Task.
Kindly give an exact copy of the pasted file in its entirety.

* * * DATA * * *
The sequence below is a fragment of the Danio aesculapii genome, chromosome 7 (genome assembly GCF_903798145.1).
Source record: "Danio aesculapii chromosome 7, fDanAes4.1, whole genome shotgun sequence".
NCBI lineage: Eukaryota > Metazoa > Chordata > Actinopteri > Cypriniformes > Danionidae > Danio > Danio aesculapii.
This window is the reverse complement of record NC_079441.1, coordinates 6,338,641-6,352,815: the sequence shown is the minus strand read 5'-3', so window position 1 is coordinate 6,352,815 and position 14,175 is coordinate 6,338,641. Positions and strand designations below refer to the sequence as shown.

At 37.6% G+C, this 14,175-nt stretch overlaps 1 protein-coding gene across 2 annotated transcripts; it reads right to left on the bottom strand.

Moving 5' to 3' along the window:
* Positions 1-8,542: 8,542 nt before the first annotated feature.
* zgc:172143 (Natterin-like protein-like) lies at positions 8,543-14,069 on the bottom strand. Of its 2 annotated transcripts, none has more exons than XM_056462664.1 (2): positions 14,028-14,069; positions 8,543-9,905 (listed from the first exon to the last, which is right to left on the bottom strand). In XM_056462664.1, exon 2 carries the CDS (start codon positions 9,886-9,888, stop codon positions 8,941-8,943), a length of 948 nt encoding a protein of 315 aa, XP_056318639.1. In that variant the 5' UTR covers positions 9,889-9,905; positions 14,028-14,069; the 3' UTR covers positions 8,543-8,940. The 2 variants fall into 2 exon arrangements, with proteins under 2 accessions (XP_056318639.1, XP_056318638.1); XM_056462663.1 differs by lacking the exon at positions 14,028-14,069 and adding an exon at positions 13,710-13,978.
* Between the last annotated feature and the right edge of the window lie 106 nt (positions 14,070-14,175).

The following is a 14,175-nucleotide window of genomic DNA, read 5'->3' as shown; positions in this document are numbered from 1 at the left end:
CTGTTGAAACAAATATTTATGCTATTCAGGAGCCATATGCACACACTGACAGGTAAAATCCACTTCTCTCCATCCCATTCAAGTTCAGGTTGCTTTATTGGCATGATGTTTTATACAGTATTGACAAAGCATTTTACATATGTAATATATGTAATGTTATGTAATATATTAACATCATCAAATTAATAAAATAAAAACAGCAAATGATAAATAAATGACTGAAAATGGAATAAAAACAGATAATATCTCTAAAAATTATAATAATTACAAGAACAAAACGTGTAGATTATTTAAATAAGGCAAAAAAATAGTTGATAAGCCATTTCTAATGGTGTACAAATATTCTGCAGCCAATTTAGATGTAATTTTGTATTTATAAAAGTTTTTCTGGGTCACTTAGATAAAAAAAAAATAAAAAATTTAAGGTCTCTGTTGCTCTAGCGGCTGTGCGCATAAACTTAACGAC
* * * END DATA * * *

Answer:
The sequence below is a fragment of the Danio aesculapii genome, chromosome 7 (genome assembly GCF_903798145.1).
Source record: "Danio aesculapii chromosome 7, fDanAes4.1, whole genome shotgun sequence".
NCBI lineage: Eukaryota > Metazoa > Chordata > Actinopteri > Cypriniformes > Danionidae > Danio > Danio aesculapii.
This window is the reverse complement of record NC_079441.1, coordinates 6,338,641-6,352,815: the sequence shown is the minus strand read 5'-3', so window position 1 is coordinate 6,352,815 and position 14,175 is coordinate 6,338,641. Positions and strand designations below refer to the sequence as shown.

At 37.6% G+C, this 14,175-nt stretch overlaps 1 protein-coding gene across 2 annotated transcripts; it reads right to left on the bottom strand.

Moving 5' to 3' along the window:
* Positions 1-8,542: 8,542 nt before the first annotated feature.
* zgc:172143 (Natterin-like protein-like) lies at positions 8,543-14,069 on the bottom strand. Of its 2 annotated transcripts, none has more exons than XM_056462664.1 (2): positions 14,028-14,069; positions 8,543-9,905 (listed from the first exon to the last, which is right to left on the bottom strand). In XM_056462664.1, exon 2 carries the CDS (start codon positions 9,886-9,888, stop codon positions 8,941-8,943), a length of 948 nt encoding a protein of 315 aa, XP_056318639.1. In that variant the 5' UTR covers positions 9,889-9,905; positions 14,028-14,069; the 3' UTR covers positions 8,543-8,940. The 2 variants fall into 2 exon arrangements, with proteins under 2 accessions (XP_056318639.1, XP_056318638.1); XM_056462663.1 differs by lacking the exon at positions 14,028-14,069 and adding an exon at positions 13,710-13,978.
* Between the last annotated feature and the right edge of the window lie 106 nt (positions 14,070-14,175).

The following is a 14,175-nucleotide window of genomic DNA, read 5'->3' as shown; positions in this document are numbered from 1 at the left end:
CTGTTGAAACAAATATTTATGCTATTCAGGAGCCATATGCACACACTGACAGGTAAAATCCACTTCTCTCCATCCCATTCAAGTTCAGGTTGCTTTATTGGCATGATGTTTTATACAGTATTGACAAAGCATTTTACATATGTAATATATGTAATGTTATGTAATATATTAACATCATCAAATTAATAAAATAAAAACAGCAAATGATAAATAAATGACTGAAAATGGAATAAAAACAGATAATATCTCTAAAAATTATAATAATTACAAGAACAAAACGTGTAGATTATTTAAATAAGGCAAAAAAATAGTTGATAAGCCATTTCTAATGGTGTACAAATATTCTGCAGCCAATTTAGATGTAATTTTGTATTTATAAAAGTTTTTCTGGGTCACTTAGATAAAAAAAAAATAAAAAATTTAAGGTCTCTGTTGCTCTAGCGGCTGTGCGCATAAACTTAACGAC